Aerial photo of Chongqing, China. Photo by Ming Chen on Unsplash.

Last month’s events around the United Nations General Assembly in New York were a thrilling demonstration of cross-sector and grassroots momentum to solve some of the world’s most intractable problems. Achieving these ambitious goals in 10 years–a blink of an eye in human history–will certainly test our collective resolve and push the boundaries of ingenuity. But in Asia, this takes on an added layer of complexity. It is the world’s fastest-growing economic region, but it is also on course to miss all 17 sustainable development goals. In some areas, the region is regressing.

This throws into sharp relief a tale of two Asias: one version is of unprecedented growth marked by new pools of capital and technological innovations, while the other is a story of societies bursting at the seams, grappling with issues like food security, health crises, infrastructure stress and the impacts of climate change. These aren’t unrelated. Take for example increased consumption, due in part to wealth generation, which, if unchecked, exacerbates environmental degradation, shaving off up to 11% from Southeast Asia’s GDP by 2100.

It is important that we are coming together across the public, private and non-profit sectors. But it is how we converge that will shape the tale that will define the Asian century.

We need to partner smarter

The world’s problems are systemic and interconnected, not siloed. Climate change isn’t just an environmental issue; it affects food security, migration flows, global trade. Malnutrition isn’t just a health issue; it leaves indelible marks on education, economic productivity, the prospects of women and girls. Conversely, by promoting gender equality, the Asia-Pacific region could add $4.5 trillion to their collective GDP by 2025. The interconnectedness of humanity’s greatest challenges and their inextricable links to business, national growth and political stability is clearer than ever.

Alliances, coalitions and public-private partnerships have been indispensable to the progress we have achieved thus far. However, the urgency of our region’s problems now demands us to not just break sector silos but to likewise design and invest behind solutions at the nexus of the challenges we seek to eradicate.

To illustrate, a partnership that advances renewable energy cannot end with actors in the power sector. Electrification is part of a larger system that includes water and food security, greater health, and education access, as well as livelihoods. Take, for example, the collaboration between Claro Energy and The Rockefeller Foundation-backed Smart Power India to advance energy access. They are piloting an “irrigation-as-service” model, addressing a trifecta of water stewardship, smallholder empowerment, and improved crop yields. Converging partners to hack solutions at these critical nexus points can not only impact more people but do so in exponential ways.

 It is *how* we converge that will shape the tale that will define the Asian century.

We are already seeing multi-sector, multi-issue pathways emerge on a global scale

One pathway to scaling impact quickly is by leveraging new scientific innovations. The Rockefeller Foundation believes in rapidly forming technological solutions that are transformative because they address nexus points in a web of challenges. For instance, reducing maternal and child mortality, in addition to saving lives, can have substantial impacts on education, productivity, women’s empowerment and so on. That’s why last week, The Foundation launched a $100 million Precision Public Health initiative with the world’s leading health institutions, to empower frontline health workers with simple, inexpensive data analytics tools. This initiative aims to save the lives of 6 million mothers and children by 2030.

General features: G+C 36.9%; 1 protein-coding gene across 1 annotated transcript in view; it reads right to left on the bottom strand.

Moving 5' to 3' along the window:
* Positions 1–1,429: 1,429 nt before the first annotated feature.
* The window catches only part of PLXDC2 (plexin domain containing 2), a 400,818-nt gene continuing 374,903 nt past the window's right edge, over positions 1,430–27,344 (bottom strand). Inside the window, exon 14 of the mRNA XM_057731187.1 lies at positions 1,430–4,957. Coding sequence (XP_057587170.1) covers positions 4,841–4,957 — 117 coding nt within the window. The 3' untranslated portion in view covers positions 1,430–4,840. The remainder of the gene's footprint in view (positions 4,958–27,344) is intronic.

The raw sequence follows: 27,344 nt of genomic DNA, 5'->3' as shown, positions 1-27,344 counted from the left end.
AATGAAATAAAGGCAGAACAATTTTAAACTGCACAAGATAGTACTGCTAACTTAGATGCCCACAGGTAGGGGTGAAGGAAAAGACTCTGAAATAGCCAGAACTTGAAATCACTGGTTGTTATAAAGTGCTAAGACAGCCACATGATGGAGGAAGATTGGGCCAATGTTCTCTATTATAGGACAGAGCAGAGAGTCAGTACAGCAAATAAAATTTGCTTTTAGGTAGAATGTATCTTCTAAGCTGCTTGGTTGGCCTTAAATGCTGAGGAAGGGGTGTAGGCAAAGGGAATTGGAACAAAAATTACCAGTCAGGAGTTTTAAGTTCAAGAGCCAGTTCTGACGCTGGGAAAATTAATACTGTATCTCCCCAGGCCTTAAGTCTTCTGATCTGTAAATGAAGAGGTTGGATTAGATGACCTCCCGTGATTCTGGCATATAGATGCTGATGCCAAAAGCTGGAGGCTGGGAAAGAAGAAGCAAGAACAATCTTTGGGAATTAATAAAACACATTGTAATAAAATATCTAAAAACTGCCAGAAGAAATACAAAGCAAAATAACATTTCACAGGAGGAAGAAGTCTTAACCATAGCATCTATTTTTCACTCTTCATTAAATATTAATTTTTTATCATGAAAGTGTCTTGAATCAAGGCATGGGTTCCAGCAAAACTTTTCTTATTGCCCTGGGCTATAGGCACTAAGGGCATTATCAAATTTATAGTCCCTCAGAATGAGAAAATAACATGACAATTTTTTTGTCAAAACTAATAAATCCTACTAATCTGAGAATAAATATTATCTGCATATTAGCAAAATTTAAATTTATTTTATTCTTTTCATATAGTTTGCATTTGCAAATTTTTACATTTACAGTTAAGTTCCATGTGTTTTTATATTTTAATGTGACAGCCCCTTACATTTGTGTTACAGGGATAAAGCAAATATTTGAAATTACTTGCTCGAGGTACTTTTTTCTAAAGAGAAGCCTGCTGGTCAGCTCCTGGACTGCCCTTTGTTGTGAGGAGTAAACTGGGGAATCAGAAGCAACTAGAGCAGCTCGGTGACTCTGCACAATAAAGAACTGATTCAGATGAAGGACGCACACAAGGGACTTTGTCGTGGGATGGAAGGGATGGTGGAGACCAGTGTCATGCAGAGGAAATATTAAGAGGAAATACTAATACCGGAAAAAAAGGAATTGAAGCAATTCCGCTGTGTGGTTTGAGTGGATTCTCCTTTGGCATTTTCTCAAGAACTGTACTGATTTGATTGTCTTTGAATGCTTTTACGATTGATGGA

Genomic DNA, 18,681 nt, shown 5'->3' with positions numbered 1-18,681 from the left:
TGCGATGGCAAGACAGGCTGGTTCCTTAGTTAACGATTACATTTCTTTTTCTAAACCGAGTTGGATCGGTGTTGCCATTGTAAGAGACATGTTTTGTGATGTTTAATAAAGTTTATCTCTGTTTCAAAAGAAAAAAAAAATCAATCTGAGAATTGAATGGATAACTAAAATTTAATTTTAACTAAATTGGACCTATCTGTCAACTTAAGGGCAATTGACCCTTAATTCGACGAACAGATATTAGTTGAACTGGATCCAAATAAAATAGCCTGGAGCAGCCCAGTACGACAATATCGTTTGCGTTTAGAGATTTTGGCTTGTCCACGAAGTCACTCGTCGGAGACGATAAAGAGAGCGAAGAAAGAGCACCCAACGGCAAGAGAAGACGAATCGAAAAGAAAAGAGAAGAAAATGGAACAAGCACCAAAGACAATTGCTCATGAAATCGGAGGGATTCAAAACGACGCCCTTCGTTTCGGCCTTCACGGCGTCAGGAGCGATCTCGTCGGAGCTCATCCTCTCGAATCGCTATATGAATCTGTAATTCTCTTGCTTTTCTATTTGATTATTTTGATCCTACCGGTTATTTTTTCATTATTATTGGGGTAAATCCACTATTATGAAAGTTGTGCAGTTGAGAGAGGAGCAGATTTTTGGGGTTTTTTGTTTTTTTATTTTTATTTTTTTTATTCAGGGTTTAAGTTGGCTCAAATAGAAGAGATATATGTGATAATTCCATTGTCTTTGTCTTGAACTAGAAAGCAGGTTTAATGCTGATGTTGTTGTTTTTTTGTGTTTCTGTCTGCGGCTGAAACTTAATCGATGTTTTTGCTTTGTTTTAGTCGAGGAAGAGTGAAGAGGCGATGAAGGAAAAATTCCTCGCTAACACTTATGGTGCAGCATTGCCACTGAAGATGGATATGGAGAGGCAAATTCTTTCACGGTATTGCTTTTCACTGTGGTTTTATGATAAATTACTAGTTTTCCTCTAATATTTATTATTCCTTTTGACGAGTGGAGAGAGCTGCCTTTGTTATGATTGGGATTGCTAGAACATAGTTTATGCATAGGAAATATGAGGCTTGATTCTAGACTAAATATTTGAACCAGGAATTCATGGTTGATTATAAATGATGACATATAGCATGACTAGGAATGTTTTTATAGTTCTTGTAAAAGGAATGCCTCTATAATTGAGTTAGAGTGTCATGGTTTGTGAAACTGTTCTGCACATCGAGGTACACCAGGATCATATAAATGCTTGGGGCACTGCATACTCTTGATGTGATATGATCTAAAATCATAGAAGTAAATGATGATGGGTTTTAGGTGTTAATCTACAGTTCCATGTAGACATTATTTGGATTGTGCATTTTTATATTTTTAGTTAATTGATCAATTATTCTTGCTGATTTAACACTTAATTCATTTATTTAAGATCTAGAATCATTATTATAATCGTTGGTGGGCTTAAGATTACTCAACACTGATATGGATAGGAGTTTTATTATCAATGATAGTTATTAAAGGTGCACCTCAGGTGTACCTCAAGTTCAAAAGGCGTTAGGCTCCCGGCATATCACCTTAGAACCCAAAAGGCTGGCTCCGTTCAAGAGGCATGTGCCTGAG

The Foundation has also partnered with MasterCard Center for Inclusive Growth to build a cross-sector alliance of partners with the tools, expertise, and resources in data science to collectively deploy them toward social good. Through AI and predictive analytics, we can unlock improved access to critical services, map the health of critical biospheres, even anticipate where an outbreak might happen next.

Meanwhile, capital markets are beginning to channel financing from the private and public sectors to achieve financial returns in addition to social impacts across a number of sectors. One exciting trend is the mushrooming of innovative asset classes. The Nature Conservancy’s blue bonds, for example, leverage private capital to restructure government debt in exchange for marine conservation, which in turn enhances tourism-based livelihoods, secures food supplies through healthier fisheries, and the list goes on. Easing the debt burden also frees up the government to invest more behind other public goods.

The private sector also benefits. The Asian Development Bank, funded primarily by national governments, is developing a new venture facility to invest in technologies and business models that have the potential to scale impact driven by private companies across the region. They’re investing ahead of a trend we foresee will be the norm in Asia, wherein governments are no longer solely responsible for delivering public benefit and are keen to partner.

We must converge faster than our challenges

To write the story of an Asia of abundance, rather than of scarcity, we must write a story of convergence. Many are already lighting the path, consolidating their efforts to fund, design and scale solutions at the nexus of our challenges. This allows them to move as rapidly, nimbly and expansively as the problems they seek to address. If we are to stay two steps ahead and move the needle in the right direction, we must bring together unlikely bedfellows in new and unexpected ways.


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